- ‘Hello, Dolly!’ opens Thursday at EPAC
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- Manheim Downtown Development Group will dissolve
- MC Art Show doubles in size
- Warwick students are tops at county science fair
- Science fair winner was inspired by his grandparents
- Lititz Community Band seeking members
- Warwick, Manheim Central musicals this weekend
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Into the Woodlands Borough discusses potential development
GARY P. KLINGER Record Express Correspondent
, Staff Writer
Lititz Borough officials heard an in-depth presentation detailing a possible new project called Warwick Woodlands during their planning commission meeting Tuesday evening. This followed a rescheduled, abbreviated meeting of Lititz Borough Council.
For several years, this project planned by Moravian Manor has progressed slowly on several fronts.
President and CEO of Moravian Manor, David Swartley, stressed that Moravian Manor’s board has yet to give the official green light on the project. Various feasibility studies, from those looking at market conditions to those looking at financials and traffic studies are but a few of the steps that must be concluded before a final decision to move forward on the project can be made. Simultaneously, engineering work on the project must progress.
Swartley was clear on the current status of the project.
"The board of directors has not yet approved this project at this time," said Swartley, saying he hoped to have further analysis of the project ready for consideration by September. "In the meantime, we are reviewing the costs and feasibility of the project, trying to align partners and capital investors for the project."
Alex Piehl of RGS Associates, the Lancaster engineering firm overseeing the project, was on hand complete with drawings and details on the current state of planning. In an overview of the site, he explained that the project would be located on 72 acres entirely within borough limits on what was known as the Beamesderfer tract, but bordering on Warwick Township and on land that is part of the Warwick School District campus. Located at 400 W. Orange St., Piehl noted that while the plot is relatively flat, that in itself could present some engineering challenges as a sewage pump system would be required instead of the typical gravity flow system. However, all the other utility systems including cable, electric and water are already in place adjacent to the site.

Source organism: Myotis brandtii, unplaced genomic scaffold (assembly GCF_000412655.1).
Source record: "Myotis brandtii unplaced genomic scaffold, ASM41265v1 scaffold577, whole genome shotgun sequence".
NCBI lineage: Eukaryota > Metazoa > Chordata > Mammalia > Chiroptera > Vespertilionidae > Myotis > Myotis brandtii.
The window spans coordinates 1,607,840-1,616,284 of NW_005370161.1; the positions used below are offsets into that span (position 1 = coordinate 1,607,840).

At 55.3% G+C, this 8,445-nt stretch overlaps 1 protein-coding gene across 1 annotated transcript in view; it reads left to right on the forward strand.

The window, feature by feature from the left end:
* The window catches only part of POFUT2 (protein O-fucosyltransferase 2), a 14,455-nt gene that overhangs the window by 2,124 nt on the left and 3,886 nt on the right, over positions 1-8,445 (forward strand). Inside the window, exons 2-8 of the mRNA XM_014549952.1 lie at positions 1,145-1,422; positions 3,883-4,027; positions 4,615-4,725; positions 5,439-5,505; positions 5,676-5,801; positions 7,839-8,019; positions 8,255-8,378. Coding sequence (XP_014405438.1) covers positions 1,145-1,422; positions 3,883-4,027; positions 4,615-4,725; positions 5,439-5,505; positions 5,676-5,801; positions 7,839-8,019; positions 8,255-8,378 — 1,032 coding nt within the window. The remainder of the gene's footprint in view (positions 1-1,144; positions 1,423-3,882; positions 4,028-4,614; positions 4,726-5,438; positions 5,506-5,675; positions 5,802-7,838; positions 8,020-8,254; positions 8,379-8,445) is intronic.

As currently presented to planners, the project would be a combination of mixed commercial and residential uses. Several larger buildings would utilize the first and second floors for commercial and community based amenities from a wellness center, cafes and recreation areas.
"A total of 226 apartments are planned on the project on the upper floors of the commercial buildings," explained Piehl. He added that the balance of residential opportunities would be a combination of detached single and semi-detached homes. Twenty assisted living beds would also be planned within the complex. Along West Sixth Street, 25 lots would be subdivided and sold. These would not be part of the overall project. However, planners urged that those 25 lots be developed concurrently and in a manner in which the look and feel of those homes is consistent with the rest of the project.
Throughout the entire project, developers are looking to create a very close streetscape look and feel to the development. Effective use of cottage style homes, larger community buildings, street trees and landscaping are intended to give the development a community feel.
Piehl and planners discussed various aspects of the plan in its current form, but both sides continued to stress that this was primarily informational in nature and not yet at a point of beginning the formal steps necessary for actual construction.
Swartley re-emphasized how simultaneously his organization needs to continue studying the cost, timing and feasibility of the project while Piehl and RGS Associates continues the numerous pre-production stages of the project.
Should the project remain on track for groundbreaking, the path ahead could take up to another two years before the first scoop of dirt is moved. Phase one alone could take up to five years for completion. The entire build-out could be expected to take as long as 25 years.
Yet, as Swartly explained, Moravian Manor leaders want to be carefully prudent in considering this sizable new undertaking. He added that such a new development would not be intended to be a Moravian enclave, but a community resource, with the development and its amenities shared with the greater Lititz community.
More PLANNING COMMISSION, page A3